This chapter examines two concepts that played a significant role in providing an ideological framework that was able to foster global solidarity with the aims and agendas of South African liberation movements. International solidarity against apartheid relied on the effective reconciliation of global and local issues; on the capacity of activists to imagine themselves as part of a global endeavour that was at the same time connected to local concerns and everyday experiences. This chapter argues that humanitarian ideals helped to shape a set of shared assumptions regarding racial equality and framed global responses to the development of apartheid around perceptions of ‘victimhood’ ‘crisis’ and universal needs. At the same time, global anti-apartheid was consolidated within supra-national organisations such as the UN and became a focus of the nascent discourse of human rights. Ultimately, global anti-apartheid was constructed in the minds of individual activists; concepts of humanitarian need and human rights were significant insofar as they prompted activists to imagine the ways in which they were implicated in the injustice of apartheid.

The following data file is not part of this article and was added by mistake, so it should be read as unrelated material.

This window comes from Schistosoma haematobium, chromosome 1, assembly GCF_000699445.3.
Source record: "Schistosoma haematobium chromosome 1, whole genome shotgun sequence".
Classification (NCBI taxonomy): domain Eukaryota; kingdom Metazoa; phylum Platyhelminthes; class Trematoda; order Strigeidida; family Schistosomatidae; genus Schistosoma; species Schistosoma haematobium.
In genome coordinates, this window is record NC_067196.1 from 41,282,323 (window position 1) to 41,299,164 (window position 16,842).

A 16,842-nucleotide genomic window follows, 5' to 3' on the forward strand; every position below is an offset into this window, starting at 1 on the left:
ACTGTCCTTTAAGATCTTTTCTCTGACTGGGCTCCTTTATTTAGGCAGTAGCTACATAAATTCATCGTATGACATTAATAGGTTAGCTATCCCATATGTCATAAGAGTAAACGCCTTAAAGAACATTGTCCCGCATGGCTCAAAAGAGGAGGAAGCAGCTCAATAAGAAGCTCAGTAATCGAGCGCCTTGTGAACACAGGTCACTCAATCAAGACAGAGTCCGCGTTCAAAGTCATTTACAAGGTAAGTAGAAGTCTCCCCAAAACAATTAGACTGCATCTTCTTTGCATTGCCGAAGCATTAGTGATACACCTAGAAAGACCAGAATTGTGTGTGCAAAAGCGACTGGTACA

|Title of host publication||A Global History of Anti-Apartheid|
|Subtitle of host publication||'Forward to Freedom' in South Africa|
|Editors||Anna Konieczna, Robert Skinner|
|Number of pages||23|
|Publication status||Published - 1 Apr 2019|
Skinner, R. (2019). Humanitarianism and Human Rights in Global Anti-Apartheid. In A. Konieczna, & R. Skinner (Eds.), A Global History of Anti-Apartheid: 'Forward to Freedom' in South Africa (pp. 33-65). Palgrave Macmillan.